"The government is preparing legislations to safeguard the rights of persons with disabilities", said Mrs. Jegarasasingham, Additional Secretary, Ministry of Social Services. "An act is being presented to provide for the establishment of 'The National Council for Persons with Disabilities', for the protection of the rights of persons with disabilities in Sri Lanka". Mrs. Jegarasasingham says that from the recommendations set out in the UN Standard Rules, the Ministry has decided to give priority to Rule No. 5 which deals with Accessibility. "Without accessibility, persons with disabilities cannot achieve anything", commented Mrs. Jegarasasingham. "They must have access to information and access to reach a place and use its facilities".

A workshop on Accessibility was organised by the Ministry in March this year. Architects, Engineers, local government officials involved in construction and provincial secretaries were invited to the workshop. A sub committee has been appointed to follow up with the preparation of necessary building codes and standard. The aim is to provide a barrier free environment for people with disabilities.

V.N.C. Gunasekera represented the Sri Lanka Architects Association at the workshop. "We all felt that providing accessibility for persons with disabilities is a very important issue", he said. "It is commendable that the Ministry of Social Services has taken the initiative to do this. We have suggested that the Ministry, together with the Urban Development Authority, prepare a document and adopt it so that it becomes law. The measures to allow access to disabled persons will then be embodied in building designs."

According to Mr. Gunasekera, a few buildings such as the Public Library and the Sri Jayewardenepura University Library have ramps constructed to enable wheelchairs to be taken up. These are necessary in all public buildings such as schools, hospitals, banks, libraries and so on. Wide entrances, lifts and such facilities are necessary to allow access to disabled persons. As for special toilets, there has been so far no consideration given to this aspect. The only special toilet available is at the Air port. In some countries these facilities are provided by law in public places. "Our streets also should be made accessible for disabled persons, with proper signboards, good pavements and wheelchair crossings. At pedestrian crossings, there should be a sloped dropping for a wheelchair. It would also be helpful for visually handicapped persons if sound indicators are fixed to traffic lights. In countries like Japan and Germany, international symbols are used on signboards for easy recognition. As regards public transport too, some facilities should be made available. In India for instance, special section is reserved for disabled persons", said Mr. Gunasekera.

Lal Balasuriya, President of the Sri Lanka Architects Association says that providing access for disabled people has so far been neglected in Sri Lanka. "Many other countries are concentrating on providing facilities for persons with disabilities. It is time we paid attention to this matter and seriously addressed the problem", commented Prof. Balasuriya. "Many of our streets are in a bad state with no pavements to walk on. Old people and those with poor sight find it hazardous. Designing of roads should include the adjoining facilities. For instance, old buildings like the Cargills Building in the Fort were designed so that people were kept away from the road and under cover. The new buildings today, do not have such facilities."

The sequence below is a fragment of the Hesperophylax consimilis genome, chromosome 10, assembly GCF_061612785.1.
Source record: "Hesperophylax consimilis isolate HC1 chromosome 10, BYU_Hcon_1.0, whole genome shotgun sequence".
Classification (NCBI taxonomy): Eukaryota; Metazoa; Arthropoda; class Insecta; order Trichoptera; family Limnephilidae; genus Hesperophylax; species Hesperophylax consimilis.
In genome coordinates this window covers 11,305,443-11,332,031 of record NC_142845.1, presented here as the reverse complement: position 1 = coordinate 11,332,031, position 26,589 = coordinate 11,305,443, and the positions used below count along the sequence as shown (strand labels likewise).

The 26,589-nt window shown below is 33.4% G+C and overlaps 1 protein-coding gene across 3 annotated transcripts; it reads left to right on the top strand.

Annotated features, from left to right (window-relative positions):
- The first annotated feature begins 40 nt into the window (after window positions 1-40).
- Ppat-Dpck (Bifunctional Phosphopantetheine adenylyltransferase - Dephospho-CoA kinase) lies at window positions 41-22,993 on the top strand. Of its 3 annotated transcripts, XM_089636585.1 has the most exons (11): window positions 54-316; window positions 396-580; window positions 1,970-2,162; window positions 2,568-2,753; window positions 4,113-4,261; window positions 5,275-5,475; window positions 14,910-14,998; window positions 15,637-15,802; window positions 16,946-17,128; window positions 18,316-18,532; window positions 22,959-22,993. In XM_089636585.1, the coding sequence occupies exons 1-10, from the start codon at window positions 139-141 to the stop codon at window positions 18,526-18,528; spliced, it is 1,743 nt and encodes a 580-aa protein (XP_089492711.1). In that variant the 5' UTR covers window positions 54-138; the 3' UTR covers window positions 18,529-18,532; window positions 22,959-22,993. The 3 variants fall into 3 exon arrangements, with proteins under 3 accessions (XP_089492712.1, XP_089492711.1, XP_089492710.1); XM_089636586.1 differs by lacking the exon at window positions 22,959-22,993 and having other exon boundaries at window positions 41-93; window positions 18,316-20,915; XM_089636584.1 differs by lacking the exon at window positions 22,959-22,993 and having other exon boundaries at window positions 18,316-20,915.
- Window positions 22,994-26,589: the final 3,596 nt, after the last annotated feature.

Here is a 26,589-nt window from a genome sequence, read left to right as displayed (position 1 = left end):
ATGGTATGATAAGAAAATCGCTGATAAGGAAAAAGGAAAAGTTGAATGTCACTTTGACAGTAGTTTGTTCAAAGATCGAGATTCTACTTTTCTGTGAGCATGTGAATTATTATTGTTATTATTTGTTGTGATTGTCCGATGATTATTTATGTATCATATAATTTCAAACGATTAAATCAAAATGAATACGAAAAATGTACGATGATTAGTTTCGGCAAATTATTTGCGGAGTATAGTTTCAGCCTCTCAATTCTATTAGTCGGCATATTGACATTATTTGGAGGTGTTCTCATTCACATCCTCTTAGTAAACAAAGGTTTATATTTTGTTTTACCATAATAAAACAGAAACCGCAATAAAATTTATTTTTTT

Prasanna Silva, a Director of the Urban Development Authority is also a member of the follow up sub-committee on Accessibility appointed by the Ministry. "Legislations on accessibility are in implementation in most of the countries in the region", said Mr. Silva. "It is time for us also to implement such legislations for the benefit of disabled persons which would in turn serve the community as a whole. Now that the Ministry of Social Services has taken the initiative, we would like to assist. Once the regulations are drawn up together with ICTAD which handles specifications and building codes, we can implement them through the UDA which is a regulatory authority. There are three criteria involved. They are planning and design, legal implementation and public awareness. It is very important to have an effective public awareness programme through the media."

Several organizations in Sri Lanka work with various categories of disabled persons. Many of them render a great humanitarian service in providing facilities for specialized education, vocational training and rehabilitation to many persons with disabilities. They are cared for in day care or residential centres, and helped to achieve a degree of independence. However, when they are ready to leave the security of these institutions, many would have difficulties to cope with life. To help them to integrate and participate in the life of the community, they need to be able to transport themselves to workplaces, have easy access to public buildings and the use of facilities without assistance. Ramps, lifts, wide entrances, non slip floors, special toilets, reserved seats on public transport, well maintained roads with pavements and signboards are some facilities that would assist the disabled persons to participate in the normal activities of the community.